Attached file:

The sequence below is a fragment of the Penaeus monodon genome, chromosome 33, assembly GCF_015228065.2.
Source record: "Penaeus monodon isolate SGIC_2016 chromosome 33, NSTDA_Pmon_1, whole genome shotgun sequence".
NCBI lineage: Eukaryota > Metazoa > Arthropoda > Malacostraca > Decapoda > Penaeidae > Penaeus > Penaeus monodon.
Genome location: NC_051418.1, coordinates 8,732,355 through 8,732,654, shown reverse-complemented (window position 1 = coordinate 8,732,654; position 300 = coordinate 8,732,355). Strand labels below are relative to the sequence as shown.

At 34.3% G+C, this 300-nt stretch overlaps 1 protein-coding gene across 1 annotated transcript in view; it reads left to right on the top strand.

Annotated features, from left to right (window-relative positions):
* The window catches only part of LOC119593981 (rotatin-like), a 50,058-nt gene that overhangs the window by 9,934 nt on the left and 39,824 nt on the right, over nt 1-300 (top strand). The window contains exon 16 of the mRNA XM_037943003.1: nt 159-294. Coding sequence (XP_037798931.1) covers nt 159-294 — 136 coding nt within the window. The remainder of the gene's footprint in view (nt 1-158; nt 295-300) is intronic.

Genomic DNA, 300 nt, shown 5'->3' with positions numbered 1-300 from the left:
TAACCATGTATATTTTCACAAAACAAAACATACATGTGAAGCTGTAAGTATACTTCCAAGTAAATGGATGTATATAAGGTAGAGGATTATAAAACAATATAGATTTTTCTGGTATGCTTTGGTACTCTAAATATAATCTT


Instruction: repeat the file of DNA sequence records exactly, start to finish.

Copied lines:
The sequence below is a fragment of the Penaeus monodon genome, chromosome 33, assembly GCF_015228065.2.
Source record: "Penaeus monodon isolate SGIC_2016 chromosome 33, NSTDA_Pmon_1, whole genome shotgun sequence".
NCBI lineage: Eukaryota > Metazoa > Arthropoda > Malacostraca > Decapoda > Penaeidae > Penaeus > Penaeus monodon.
Genome location: NC_051418.1, coordinates 8,732,355 through 8,732,654, shown reverse-complemented (window position 1 = coordinate 8,732,654; position 300 = coordinate 8,732,355). Strand labels below are relative to the sequence as shown.

At 34.3% G+C, this 300-nt stretch overlaps 1 protein-coding gene across 1 annotated transcript in view; it reads left to right on the top strand.

Annotated features, from left to right (window-relative positions):
* The window catches only part of LOC119593981 (rotatin-like), a 50,058-nt gene that overhangs the window by 9,934 nt on the left and 39,824 nt on the right, over nt 1-300 (top strand). The window contains exon 16 of the mRNA XM_037943003.1: nt 159-294. Coding sequence (XP_037798931.1) covers nt 159-294 — 136 coding nt within the window. The remainder of the gene's footprint in view (nt 1-158; nt 295-300) is intronic.

Genomic DNA, 300 nt, shown 5'->3' with positions numbered 1-300 from the left:
TAACCATGTATATTTTCACAAAACAAAACATACATGTGAAGCTGTAAGTATACTTCCAAGTAAATGGATGTATATAAGGTAGAGGATTATAAAACAATATAGATTTTTCTGGTATGCTTTGGTACTCTAAATATAATCTT